The Lost Provenance of My Father's Fishcakes
Codfish, potatoes, onions, salt and pepper. Ground in the mill that was otherwise used only once a year or so to make corned-beef hash. Fried no doubt in lard, and served most often with beans. A torn-off piece of bread might have sopped up the soggy remains.
I am sure that my dad picked up the formula from his own dad, but beyond that nothing is known in specific.
It was a staple of the fishermen even at sea. It's easy to understand why. By the time the fishermen made it back to Gloucester or Lunenburg, their schooners were laden with roughly 800,000 pounds of fish, gutted and salted and/or on ice. If a couple of hundred pounds were consumed by the crew within hours of having been caught, the success of the voyage would not have suffered by it, rather rendered more economical.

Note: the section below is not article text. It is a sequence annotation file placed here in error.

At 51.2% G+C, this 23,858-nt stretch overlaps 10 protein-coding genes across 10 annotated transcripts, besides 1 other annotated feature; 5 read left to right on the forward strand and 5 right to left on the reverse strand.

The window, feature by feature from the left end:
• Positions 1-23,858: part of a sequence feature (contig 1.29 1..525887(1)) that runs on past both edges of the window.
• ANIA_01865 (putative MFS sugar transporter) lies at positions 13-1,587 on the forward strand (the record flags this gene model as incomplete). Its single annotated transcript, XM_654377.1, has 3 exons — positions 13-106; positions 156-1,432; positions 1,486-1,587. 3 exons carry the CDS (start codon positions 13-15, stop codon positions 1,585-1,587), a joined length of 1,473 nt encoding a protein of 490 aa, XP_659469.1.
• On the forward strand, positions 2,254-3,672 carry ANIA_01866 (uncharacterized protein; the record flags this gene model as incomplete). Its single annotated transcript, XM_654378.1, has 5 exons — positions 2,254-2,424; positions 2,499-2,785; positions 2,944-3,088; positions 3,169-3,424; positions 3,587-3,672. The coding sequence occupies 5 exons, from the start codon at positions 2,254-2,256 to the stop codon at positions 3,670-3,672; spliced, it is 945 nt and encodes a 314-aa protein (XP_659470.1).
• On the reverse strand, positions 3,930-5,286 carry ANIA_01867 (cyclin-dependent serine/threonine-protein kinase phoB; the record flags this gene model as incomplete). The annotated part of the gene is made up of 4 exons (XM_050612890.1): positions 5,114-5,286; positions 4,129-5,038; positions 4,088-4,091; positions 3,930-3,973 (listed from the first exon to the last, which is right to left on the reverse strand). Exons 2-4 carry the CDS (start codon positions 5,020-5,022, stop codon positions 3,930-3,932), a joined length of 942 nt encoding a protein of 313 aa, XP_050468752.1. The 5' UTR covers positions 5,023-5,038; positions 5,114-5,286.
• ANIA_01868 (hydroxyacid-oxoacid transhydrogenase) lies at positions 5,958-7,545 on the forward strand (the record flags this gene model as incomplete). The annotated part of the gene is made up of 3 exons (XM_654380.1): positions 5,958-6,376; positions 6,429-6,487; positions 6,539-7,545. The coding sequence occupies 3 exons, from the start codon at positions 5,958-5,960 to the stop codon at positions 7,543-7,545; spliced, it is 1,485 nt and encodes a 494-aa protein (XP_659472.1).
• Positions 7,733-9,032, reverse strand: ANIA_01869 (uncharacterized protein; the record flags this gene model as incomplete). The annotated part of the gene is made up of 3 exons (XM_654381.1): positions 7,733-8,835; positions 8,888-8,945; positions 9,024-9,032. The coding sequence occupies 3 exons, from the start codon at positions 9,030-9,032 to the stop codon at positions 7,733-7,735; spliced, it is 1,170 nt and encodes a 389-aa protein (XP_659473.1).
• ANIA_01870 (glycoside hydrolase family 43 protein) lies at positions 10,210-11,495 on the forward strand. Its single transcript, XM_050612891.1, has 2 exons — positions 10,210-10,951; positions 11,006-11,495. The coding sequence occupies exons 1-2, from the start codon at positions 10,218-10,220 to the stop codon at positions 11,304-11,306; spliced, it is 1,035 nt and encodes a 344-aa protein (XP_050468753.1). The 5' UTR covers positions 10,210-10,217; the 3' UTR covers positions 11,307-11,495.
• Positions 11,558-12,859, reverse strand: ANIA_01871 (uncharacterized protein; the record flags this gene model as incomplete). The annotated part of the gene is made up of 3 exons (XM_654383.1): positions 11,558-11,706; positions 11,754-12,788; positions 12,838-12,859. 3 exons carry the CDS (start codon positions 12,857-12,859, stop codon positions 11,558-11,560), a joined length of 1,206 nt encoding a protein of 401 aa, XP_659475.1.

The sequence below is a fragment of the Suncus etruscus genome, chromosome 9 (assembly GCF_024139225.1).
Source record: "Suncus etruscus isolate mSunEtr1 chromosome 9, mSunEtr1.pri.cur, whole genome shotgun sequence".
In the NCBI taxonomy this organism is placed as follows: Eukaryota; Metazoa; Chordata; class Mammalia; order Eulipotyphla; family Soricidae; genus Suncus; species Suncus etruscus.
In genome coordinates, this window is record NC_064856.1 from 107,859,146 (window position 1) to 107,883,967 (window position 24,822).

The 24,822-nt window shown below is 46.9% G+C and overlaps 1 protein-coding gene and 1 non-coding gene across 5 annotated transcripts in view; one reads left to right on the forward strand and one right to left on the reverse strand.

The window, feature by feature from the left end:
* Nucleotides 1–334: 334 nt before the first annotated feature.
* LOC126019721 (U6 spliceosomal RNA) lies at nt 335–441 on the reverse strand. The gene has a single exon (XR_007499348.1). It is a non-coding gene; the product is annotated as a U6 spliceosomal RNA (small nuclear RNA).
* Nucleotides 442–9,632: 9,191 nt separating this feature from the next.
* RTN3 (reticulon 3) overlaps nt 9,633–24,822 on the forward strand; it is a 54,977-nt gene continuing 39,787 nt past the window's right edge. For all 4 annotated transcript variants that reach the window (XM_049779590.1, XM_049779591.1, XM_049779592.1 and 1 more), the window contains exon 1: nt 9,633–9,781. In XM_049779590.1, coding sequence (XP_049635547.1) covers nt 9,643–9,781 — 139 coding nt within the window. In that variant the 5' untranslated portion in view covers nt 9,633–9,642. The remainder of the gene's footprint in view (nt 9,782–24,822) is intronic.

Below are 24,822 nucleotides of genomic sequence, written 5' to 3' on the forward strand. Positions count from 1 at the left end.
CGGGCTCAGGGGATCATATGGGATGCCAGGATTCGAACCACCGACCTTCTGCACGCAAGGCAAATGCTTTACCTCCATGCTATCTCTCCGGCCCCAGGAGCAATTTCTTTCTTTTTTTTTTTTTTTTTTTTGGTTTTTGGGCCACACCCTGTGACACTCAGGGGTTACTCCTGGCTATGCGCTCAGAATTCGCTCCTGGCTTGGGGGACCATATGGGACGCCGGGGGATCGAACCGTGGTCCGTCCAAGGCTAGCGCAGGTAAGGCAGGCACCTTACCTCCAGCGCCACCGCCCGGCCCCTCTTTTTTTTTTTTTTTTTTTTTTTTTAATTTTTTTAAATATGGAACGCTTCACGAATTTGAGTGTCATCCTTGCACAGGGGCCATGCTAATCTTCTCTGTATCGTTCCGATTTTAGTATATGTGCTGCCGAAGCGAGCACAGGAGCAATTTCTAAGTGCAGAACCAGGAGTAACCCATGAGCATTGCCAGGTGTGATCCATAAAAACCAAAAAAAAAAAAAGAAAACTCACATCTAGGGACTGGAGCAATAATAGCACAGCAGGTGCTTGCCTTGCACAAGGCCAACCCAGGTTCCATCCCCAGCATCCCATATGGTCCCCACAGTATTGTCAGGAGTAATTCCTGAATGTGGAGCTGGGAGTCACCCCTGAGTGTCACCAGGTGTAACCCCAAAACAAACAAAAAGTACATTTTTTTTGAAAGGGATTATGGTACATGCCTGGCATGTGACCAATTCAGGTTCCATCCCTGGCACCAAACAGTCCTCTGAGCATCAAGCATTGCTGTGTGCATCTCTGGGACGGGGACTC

Once on dry land, did the able-bodied men swear off fishcakes and beans for a time in favor of pancakes and bacon? If so, they would have been lured back just as they were lured back to the sea, as surely as a child to his mother's prized strawberry chiffon pie, and before very long.
This culinary extravagance part of the elaborate cultural web that tied us and ties us still to the good people of Nova Scotia.